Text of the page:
Beyond classic risk adjustment

Socioeconomic status and hospital performance in urologic oncology surgery

Anobel Y. Odisho, Ruth Etzioni, John L. Gore

Research output: Contribution to journalArticle

1 Citation (Scopus)

Abstract

BACKGROUND: Safety-net hospitals (SNHs) care for more patients of low socioeconomic status (SES) than non-SNHs and are disproportionately punished under SES-naive Medicare readmission risk-adjustment models. This study was designed to develop a risk-adjustment framework that incorporates SES and to assess the impact on readmission rates. METHODS: California Office of Statewide Health Planning and Development data from 2007 to 2011 were used to identify patients undergoing radical cystectomy (RC) for bladder cancer (n = 3771) or partial nephrectomy (PN; n = 5556) or radical nephrectomy (RN; n = 13,136) for kidney cancer. Unadjusted hospital rankings and predicted rankings under models simulating the Medicare Hospital Readmissions Reduction Program were compared with predicted rankings under models incorporating SES and hospital factors. SES, derived from a multifactorial neighborhood score, was calculated from US Census data. RESULTS: The 30-day readmission rate was 26.1% for RC, 8.3% for RN, and 9.5% for PN. The addition of SES, geographic, and hospital factors changed hospital rankings significantly in comparison with the base model (P <.01) except for SES for RC (P =.07) and SES and rural factors for PN (P =.12). For RN and PN, the addition of SES predicted lower percentile ranks for SNHs and thus improved observed-to-expected rankings (P <.01). For RC, there were no changes in hospital rankings. CONCLUSIONS: SES is important for risk adjustments for complex surgical procedures such as RC. Patient SES affects overall hospital rankings across cohorts, and critically, it differentially and punitively affects rankings for SNHs for some procedures. Cancer 2018.

Original languageEnglish (US)
Pages (from-to)3372-3380
Number of pages9
JournalCancer
Volume124
Issue number16
DOIs
StatePublished - Aug 1 2018
Externally publishedYes

Fingerprint

Risk Adjustment
Social Class
Cystectomy
Safety-net Providers
Medicare
Nephrectomy
Patient Readmission
Health Planning
Geography
Kidney Neoplasms
Censuses
Urinary Bladder Neoplasms
Patient Care

Keywords

  • Medicare
  • readmissions
  • risk adjustment
  • safety-net hospital
  • socioeconomic status

ASJC Scopus subject areas

  • Oncology
  • Cancer Research

Cite this

Beyond classic risk adjustment : Socioeconomic status and hospital performance in urologic oncology surgery. / Odisho, Anobel Y.; Etzioni, Ruth; Gore, John L.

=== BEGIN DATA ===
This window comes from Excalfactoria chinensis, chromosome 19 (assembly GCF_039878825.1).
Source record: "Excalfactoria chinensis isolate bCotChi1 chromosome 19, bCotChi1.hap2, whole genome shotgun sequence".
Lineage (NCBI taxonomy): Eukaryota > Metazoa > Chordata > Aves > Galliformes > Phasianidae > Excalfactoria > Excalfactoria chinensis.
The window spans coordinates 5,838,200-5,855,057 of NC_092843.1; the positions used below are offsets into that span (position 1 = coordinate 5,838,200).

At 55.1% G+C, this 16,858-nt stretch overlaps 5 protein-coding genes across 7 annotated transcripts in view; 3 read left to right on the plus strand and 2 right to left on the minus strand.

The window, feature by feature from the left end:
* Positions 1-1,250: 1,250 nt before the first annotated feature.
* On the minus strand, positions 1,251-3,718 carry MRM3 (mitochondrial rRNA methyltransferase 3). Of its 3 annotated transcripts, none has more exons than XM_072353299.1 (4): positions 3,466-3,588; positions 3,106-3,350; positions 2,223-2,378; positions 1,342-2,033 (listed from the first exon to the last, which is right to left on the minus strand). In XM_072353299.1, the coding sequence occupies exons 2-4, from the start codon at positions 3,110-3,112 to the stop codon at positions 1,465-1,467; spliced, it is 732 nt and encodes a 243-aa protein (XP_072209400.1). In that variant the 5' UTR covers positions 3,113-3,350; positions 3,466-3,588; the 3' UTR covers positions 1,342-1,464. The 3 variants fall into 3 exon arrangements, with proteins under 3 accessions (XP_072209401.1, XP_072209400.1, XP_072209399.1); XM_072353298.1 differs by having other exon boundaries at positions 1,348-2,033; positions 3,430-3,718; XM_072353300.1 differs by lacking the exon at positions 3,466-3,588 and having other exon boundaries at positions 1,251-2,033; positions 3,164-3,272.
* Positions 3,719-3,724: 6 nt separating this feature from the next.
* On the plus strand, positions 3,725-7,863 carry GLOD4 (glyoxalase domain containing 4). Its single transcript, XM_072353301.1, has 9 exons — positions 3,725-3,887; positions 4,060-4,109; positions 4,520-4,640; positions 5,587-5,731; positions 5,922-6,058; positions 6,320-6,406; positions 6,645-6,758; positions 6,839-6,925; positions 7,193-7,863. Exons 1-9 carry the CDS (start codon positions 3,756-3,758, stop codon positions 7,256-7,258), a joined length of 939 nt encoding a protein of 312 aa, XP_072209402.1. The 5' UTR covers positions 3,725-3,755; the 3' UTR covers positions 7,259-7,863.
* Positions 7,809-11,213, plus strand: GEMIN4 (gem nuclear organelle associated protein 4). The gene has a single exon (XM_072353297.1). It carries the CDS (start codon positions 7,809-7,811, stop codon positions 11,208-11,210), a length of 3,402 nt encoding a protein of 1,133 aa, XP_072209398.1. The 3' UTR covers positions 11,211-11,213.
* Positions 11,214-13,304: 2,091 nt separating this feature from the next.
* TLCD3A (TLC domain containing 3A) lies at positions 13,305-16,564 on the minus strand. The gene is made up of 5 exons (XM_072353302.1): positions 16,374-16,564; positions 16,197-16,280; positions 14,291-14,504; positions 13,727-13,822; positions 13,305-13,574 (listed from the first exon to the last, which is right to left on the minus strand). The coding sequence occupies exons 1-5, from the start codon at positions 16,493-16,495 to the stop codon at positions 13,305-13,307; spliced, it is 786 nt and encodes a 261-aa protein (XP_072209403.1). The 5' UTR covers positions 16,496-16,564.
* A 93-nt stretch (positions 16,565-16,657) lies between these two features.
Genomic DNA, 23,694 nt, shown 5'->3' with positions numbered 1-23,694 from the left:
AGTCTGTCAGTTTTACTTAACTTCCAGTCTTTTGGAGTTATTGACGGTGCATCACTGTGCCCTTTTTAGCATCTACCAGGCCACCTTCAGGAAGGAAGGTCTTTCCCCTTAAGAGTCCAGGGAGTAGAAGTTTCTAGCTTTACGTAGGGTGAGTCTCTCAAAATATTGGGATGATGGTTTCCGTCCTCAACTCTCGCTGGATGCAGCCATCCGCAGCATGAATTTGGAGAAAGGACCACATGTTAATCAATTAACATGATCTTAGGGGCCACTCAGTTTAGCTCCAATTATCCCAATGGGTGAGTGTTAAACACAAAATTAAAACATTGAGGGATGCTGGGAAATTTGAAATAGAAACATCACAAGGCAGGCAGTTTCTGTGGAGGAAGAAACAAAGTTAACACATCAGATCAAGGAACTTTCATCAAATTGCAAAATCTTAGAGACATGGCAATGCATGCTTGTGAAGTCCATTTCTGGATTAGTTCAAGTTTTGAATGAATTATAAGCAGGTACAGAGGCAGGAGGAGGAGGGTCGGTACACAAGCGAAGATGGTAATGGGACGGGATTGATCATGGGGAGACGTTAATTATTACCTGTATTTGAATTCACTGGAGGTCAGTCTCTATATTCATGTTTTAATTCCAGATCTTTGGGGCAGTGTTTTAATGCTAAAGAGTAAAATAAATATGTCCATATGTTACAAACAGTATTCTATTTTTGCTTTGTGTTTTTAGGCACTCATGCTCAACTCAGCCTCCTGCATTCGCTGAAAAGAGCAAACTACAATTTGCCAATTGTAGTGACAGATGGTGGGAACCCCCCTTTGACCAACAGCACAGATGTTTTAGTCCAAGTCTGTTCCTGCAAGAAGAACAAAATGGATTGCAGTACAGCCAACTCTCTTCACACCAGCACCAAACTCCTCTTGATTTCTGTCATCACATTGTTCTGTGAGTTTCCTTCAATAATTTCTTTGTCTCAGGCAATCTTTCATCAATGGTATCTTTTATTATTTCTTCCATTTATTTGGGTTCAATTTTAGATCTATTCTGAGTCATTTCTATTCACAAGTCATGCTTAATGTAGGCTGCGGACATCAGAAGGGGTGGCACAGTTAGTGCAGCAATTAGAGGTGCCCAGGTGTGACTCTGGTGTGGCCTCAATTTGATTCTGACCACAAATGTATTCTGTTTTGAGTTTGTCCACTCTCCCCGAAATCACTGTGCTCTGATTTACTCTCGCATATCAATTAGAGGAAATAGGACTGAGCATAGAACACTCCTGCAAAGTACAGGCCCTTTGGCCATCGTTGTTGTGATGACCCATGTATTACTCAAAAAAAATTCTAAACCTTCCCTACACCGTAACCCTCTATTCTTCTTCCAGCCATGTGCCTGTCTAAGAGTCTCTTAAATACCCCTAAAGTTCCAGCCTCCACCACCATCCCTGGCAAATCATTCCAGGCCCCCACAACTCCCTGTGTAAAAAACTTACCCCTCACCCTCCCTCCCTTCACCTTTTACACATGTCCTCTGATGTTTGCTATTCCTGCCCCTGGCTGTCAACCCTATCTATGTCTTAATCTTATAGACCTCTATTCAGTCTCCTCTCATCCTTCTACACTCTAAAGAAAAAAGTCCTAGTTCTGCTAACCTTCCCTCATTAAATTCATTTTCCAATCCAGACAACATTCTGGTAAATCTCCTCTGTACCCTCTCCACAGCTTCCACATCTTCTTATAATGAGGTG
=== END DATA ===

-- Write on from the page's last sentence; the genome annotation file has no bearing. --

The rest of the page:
In: Cancer, Vol. 124, No. 16, 01.08.2018, p. 3372-3380.

Research output: Contribution to journalArticle

Odisho, Anobel Y. ; Etzioni, Ruth ; Gore, John L. / Beyond classic risk adjustment : Socioeconomic status and hospital performance in urologic oncology surgery. In: Cancer. 2018 ; Vol. 124, No. 16. pp. 3372-3380.
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abstract = "BACKGROUND: Safety-net hospitals (SNHs) care for more patients of low socioeconomic status (SES) than non-SNHs and are disproportionately punished under SES-naive Medicare readmission risk-adjustment models. This study was designed to develop a risk-adjustment framework that incorporates SES and to assess the impact on readmission rates. METHODS: California Office of Statewide Health Planning and Development data from 2007 to 2011 were used to identify patients undergoing radical cystectomy (RC) for bladder cancer (n = 3771) or partial nephrectomy (PN; n = 5556) or radical nephrectomy (RN; n = 13,136) for kidney cancer. Unadjusted hospital rankings and predicted rankings under models simulating the Medicare Hospital Readmissions Reduction Program were compared with predicted rankings under models incorporating SES and hospital factors. SES, derived from a multifactorial neighborhood score, was calculated from US Census data. RESULTS: The 30-day readmission rate was 26.1{\%} for RC, 8.3{\%} for RN, and 9.5{\%} for PN. The addition of SES, geographic, and hospital factors changed hospital rankings significantly in comparison with the base model (P <.01) except for SES for RC (P =.07) and SES and rural factors for PN (P =.12). For RN and PN, the addition of SES predicted lower percentile ranks for SNHs and thus improved observed-to-expected rankings (P <.01). For RC, there were no changes in hospital rankings. CONCLUSIONS: SES is important for risk adjustments for complex surgical procedures such as RC. Patient SES affects overall hospital rankings across cohorts, and critically, it differentially and punitively affects rankings for SNHs for some procedures. Cancer 2018.",
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